MIT researchers develop fastest test for Ebola to date

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MIT researchers develop fastest test for Ebola to date
MIT researchers develop fastest test for Ebola to date

A test for Ebola that takes 10 minutes and can discriminate between Ebola, dengue fever, and yellow fever has been reported by researches at the Massachusetts Institute of Technology Institute for Medical Engineering and Science. The new test promises much faster triage in the field for viral hemorrhagic fevers than was possible before.

The technology is based on lateral flow technology. The technology is used in pregnancy tests. A strip of paper is coated in stripes containing different sized nanoparticles that change colors in the presence of the three different viruses. The nanoparticles are attached to antibodies that recognize Ebola, dengue fever, and yellow fever. The test takes 10 minutes. A person that cannot distinguish color visually can use a phone program or a computer program that can see color.

The test is planned to be used in the field in countries where Ebola, dengue fever, and yellow fever are prevalent. The previous method of determining the disease that a person may have takes two days. Many of the countries where the three diseases are prevalent do not have the equipment to perform the needed testing for the diseases. The most accurate method for detecting Ebola with no chance of error is polymerase chain reaction technology. The new test only requires a drop of blood serum and is just as accurate as polymerase chain reaction technology.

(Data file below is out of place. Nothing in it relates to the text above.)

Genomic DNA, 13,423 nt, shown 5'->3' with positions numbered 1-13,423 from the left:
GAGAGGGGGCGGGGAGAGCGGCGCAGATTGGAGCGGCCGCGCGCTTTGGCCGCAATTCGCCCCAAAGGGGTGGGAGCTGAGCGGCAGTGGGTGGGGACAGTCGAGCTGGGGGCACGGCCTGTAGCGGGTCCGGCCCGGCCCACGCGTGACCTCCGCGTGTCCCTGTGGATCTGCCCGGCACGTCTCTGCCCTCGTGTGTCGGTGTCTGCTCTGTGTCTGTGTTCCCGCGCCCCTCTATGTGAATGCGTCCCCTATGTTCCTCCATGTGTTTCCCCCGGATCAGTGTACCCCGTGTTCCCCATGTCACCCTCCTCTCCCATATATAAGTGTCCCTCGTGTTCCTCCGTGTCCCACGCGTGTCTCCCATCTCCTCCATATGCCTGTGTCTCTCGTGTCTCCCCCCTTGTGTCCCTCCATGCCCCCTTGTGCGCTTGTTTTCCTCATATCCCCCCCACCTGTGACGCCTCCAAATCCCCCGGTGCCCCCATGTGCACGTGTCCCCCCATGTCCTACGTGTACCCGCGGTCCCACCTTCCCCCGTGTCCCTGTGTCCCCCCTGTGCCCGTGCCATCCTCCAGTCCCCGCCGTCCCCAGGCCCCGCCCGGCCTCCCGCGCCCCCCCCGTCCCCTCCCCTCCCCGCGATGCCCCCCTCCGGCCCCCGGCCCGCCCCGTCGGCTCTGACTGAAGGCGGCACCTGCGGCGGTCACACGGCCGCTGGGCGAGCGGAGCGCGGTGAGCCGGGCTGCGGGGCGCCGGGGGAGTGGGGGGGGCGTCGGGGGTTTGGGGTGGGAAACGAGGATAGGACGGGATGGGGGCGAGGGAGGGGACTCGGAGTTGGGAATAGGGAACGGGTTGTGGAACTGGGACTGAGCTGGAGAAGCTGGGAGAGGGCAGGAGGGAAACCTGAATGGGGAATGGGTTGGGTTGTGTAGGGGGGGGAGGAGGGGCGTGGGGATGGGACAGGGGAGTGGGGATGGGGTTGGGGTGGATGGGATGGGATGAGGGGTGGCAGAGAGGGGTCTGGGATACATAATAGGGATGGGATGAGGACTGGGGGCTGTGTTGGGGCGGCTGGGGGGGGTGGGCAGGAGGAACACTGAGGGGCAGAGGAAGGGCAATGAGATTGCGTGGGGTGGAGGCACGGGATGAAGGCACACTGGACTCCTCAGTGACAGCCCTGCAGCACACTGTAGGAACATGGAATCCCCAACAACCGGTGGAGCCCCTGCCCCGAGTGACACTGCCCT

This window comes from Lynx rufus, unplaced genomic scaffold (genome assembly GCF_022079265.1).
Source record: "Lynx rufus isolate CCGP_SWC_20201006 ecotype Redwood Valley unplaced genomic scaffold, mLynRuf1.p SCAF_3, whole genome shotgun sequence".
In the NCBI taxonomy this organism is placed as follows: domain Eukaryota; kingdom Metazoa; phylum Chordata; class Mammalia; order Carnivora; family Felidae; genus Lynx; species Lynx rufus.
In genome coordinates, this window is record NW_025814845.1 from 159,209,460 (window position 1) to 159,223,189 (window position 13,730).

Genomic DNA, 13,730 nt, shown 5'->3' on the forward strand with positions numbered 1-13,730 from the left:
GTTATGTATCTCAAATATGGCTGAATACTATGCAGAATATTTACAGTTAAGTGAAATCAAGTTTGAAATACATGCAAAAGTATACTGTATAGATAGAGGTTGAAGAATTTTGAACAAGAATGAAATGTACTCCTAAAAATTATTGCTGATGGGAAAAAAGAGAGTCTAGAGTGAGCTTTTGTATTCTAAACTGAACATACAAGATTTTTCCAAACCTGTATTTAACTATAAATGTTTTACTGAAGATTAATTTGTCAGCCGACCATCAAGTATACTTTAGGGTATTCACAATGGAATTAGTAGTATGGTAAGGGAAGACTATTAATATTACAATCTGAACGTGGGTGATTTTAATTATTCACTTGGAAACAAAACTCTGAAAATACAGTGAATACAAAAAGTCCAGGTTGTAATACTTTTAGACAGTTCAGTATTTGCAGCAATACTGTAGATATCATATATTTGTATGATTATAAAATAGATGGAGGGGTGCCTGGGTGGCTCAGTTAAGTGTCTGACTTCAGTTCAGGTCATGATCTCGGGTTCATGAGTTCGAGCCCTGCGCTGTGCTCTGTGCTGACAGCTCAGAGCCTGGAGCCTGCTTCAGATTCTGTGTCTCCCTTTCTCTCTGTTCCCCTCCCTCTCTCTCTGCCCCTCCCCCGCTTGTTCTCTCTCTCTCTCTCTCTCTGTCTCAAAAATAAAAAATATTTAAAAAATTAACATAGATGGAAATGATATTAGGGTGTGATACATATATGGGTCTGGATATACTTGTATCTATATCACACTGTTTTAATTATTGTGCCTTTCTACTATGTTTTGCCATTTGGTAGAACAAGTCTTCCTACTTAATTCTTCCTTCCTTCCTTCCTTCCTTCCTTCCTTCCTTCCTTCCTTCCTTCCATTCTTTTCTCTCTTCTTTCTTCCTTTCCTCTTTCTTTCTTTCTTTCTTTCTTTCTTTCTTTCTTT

The technology has been four years in development and was originally intended for other infectious diseases. The researchers are hoping for a fast approval by the U. S. FDA in order to use the technique in areas where Ebola is still active. A faster diagnosis means faster treatment and fewer deaths in the next outbreak of Ebola. Similar results can be expected for dengue fever and yellow fever.

The efficacy of this new technology could be used advantageously in more affluent countries during the next outbreak of Ebola. All one needs are the test strips, blood samples from people suspected of being exposed to Ebola, and a centrifuge to obtain serum from blood. An entire apartment complex or a community could be tested and cleared or tested and hospitalized in a matter of hours. The idea is epidemic control on a mass scale in minutes.

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